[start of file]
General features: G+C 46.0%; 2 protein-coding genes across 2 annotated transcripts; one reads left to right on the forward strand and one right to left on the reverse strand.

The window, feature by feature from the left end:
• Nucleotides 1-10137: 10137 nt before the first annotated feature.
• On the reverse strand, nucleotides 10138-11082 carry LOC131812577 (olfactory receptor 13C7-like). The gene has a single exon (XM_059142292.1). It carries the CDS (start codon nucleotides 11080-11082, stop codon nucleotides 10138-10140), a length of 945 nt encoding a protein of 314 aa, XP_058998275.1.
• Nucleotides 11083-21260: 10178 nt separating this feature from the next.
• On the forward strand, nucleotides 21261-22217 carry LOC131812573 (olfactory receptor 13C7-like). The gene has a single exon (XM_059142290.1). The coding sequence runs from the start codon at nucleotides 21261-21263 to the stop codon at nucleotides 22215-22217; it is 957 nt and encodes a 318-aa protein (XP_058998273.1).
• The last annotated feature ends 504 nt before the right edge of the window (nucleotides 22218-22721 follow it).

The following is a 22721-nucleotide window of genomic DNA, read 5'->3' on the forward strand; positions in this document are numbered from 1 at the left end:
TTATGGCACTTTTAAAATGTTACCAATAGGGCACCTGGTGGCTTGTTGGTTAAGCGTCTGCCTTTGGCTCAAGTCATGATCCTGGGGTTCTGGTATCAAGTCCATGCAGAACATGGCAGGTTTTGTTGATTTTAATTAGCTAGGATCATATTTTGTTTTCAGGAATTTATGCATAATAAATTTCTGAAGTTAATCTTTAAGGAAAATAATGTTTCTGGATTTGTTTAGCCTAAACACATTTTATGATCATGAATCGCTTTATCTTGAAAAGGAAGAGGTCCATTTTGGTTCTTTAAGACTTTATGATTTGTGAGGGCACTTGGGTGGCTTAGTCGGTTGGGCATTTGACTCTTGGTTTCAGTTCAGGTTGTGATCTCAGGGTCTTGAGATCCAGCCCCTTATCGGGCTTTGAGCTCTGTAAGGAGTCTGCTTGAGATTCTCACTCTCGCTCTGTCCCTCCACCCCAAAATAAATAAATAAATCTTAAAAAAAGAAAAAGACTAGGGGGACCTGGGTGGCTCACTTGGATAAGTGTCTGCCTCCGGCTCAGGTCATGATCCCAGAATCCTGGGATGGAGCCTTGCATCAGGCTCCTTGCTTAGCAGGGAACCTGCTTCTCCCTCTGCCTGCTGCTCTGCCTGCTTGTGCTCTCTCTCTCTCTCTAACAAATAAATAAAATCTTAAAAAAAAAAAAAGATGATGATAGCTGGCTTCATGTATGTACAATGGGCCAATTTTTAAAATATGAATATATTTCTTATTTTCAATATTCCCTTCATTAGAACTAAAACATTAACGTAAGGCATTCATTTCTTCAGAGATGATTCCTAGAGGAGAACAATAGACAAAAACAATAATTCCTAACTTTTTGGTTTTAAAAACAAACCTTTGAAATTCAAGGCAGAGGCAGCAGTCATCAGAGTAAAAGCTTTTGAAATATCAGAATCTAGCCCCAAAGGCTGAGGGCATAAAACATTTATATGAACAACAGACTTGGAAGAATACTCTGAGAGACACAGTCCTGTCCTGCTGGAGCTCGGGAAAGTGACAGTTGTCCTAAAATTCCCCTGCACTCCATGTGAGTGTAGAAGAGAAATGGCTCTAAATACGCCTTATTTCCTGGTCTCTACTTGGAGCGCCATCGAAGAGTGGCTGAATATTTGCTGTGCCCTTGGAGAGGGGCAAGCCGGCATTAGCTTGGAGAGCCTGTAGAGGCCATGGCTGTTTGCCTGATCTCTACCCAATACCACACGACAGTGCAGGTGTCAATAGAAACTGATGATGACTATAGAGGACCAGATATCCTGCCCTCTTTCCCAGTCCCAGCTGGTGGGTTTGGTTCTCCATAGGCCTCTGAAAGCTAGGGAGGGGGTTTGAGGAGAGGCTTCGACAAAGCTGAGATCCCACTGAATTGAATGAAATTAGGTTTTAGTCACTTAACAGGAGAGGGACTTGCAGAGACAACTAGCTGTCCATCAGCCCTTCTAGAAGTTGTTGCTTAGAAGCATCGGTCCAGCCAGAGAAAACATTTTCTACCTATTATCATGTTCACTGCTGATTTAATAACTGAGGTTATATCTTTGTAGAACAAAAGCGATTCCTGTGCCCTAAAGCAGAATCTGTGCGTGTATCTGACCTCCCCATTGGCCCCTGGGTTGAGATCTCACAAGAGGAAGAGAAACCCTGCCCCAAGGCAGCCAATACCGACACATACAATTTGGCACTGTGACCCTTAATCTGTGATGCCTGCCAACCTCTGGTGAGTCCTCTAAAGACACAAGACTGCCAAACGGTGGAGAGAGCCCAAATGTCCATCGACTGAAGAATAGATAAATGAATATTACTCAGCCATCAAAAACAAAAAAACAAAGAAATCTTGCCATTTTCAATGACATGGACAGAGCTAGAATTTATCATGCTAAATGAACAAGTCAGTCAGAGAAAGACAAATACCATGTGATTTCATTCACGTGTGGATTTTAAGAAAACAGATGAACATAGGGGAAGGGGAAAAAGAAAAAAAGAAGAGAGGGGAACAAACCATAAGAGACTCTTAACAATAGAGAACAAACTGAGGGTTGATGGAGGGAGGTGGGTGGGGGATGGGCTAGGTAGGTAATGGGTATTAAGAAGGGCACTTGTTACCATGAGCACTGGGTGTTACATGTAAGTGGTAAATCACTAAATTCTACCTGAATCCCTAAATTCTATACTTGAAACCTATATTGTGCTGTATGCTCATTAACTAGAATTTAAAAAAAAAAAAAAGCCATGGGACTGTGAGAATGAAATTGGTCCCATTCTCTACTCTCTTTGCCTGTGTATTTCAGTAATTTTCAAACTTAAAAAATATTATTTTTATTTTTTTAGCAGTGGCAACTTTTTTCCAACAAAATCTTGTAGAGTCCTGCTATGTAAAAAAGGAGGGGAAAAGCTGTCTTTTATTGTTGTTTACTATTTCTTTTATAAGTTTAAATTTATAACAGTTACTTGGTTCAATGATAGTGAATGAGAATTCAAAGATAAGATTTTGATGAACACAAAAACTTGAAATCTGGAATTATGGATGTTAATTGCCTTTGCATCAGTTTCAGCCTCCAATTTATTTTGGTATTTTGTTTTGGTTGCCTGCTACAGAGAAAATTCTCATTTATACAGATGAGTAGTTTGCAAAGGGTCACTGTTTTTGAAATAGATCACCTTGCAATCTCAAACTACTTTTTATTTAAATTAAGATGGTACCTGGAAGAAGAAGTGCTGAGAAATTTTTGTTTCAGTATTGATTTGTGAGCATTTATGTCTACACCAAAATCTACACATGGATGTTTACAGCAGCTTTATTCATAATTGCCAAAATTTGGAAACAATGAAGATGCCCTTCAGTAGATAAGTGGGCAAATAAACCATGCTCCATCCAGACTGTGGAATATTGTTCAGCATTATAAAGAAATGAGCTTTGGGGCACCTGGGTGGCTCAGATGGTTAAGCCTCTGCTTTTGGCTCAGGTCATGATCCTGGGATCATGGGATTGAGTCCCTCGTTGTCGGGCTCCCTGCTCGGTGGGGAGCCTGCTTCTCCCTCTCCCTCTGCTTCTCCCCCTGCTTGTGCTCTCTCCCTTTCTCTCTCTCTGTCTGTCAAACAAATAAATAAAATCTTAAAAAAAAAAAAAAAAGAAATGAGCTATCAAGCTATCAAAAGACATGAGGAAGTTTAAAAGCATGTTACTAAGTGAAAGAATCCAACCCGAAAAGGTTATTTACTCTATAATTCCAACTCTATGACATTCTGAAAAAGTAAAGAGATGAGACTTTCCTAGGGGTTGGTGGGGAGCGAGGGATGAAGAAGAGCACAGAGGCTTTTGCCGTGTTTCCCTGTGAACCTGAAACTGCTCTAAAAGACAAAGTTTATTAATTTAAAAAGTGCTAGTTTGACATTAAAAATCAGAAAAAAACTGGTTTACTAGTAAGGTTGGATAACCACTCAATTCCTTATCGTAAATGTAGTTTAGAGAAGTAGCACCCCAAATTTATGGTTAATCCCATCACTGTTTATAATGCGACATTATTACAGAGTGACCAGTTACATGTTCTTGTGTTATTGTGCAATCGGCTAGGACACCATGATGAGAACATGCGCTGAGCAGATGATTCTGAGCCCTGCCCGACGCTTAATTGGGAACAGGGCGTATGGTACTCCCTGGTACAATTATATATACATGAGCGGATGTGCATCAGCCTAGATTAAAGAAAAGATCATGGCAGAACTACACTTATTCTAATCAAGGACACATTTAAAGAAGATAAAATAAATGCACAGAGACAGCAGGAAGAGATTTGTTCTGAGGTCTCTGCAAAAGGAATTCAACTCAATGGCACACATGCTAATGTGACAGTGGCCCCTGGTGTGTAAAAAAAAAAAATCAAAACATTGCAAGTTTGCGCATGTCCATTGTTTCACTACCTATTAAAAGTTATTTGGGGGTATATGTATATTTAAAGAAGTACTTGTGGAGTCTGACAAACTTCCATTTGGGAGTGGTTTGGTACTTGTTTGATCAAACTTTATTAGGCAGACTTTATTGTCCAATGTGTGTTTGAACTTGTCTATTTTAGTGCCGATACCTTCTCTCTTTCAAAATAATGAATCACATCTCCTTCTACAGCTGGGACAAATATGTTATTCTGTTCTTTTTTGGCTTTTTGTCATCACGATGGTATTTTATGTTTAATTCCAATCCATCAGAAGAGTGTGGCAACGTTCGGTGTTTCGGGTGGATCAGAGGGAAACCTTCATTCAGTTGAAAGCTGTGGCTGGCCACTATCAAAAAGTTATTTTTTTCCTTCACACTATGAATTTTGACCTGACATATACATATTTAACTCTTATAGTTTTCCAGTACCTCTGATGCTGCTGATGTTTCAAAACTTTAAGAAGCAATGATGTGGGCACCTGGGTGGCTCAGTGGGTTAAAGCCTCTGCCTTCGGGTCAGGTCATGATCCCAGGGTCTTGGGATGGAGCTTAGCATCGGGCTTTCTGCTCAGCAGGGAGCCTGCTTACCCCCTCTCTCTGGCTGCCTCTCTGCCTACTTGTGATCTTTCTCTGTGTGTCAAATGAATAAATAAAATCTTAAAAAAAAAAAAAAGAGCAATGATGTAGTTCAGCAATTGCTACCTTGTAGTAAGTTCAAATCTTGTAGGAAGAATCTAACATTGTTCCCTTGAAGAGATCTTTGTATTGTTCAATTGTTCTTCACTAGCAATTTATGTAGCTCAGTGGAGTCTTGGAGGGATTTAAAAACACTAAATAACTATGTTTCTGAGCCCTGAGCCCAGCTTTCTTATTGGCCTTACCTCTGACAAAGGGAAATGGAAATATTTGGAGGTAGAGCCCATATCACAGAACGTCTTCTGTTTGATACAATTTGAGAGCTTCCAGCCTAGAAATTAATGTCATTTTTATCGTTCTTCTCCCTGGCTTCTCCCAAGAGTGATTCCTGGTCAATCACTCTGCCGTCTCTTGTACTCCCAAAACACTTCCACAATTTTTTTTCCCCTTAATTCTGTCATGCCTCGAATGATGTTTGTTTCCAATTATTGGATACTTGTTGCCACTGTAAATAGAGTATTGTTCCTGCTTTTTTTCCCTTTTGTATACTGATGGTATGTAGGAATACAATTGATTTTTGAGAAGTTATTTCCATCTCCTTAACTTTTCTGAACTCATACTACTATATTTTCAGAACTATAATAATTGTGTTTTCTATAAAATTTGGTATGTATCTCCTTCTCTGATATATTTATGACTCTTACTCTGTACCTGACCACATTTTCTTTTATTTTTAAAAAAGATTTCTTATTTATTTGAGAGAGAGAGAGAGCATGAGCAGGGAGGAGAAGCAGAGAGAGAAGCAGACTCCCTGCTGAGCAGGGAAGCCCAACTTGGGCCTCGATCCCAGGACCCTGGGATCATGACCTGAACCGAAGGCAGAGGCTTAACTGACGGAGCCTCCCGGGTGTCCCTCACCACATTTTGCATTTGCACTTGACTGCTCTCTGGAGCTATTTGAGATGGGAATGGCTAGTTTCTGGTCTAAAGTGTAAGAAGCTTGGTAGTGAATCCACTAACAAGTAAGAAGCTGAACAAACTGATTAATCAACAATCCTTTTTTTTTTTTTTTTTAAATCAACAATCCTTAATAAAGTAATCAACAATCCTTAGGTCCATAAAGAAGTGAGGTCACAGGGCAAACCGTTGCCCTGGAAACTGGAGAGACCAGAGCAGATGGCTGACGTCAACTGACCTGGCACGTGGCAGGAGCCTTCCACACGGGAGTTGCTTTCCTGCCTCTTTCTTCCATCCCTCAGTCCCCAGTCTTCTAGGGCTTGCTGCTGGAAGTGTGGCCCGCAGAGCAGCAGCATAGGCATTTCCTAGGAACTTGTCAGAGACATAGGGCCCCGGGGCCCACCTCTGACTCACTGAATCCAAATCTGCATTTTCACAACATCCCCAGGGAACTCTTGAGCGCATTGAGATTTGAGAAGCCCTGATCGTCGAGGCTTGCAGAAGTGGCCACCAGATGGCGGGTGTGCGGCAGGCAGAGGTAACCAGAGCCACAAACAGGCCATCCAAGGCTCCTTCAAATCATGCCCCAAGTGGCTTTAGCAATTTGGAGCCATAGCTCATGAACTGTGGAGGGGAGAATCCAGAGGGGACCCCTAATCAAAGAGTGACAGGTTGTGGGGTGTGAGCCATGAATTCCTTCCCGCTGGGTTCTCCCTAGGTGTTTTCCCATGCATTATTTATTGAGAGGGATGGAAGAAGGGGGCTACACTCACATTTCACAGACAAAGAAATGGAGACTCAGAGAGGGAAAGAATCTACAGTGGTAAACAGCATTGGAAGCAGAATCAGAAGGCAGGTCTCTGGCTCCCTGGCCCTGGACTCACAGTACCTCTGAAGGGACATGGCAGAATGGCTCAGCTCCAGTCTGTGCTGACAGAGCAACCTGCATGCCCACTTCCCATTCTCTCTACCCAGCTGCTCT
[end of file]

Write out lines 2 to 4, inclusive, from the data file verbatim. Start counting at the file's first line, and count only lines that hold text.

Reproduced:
The window, feature by feature from the left end:
• Nucleotides 1-10137: 10137 nt before the first annotated feature.
• On the reverse strand, nucleotides 10138-11082 carry LOC131812577 (olfactory receptor 13C7-like). The gene has a single exon (XM_059142292.1). It carries the CDS (start codon nucleotides 11080-11082, stop codon nucleotides 10138-10140), a length of 945 nt encoding a protein of 314 aa, XP_058998275.1.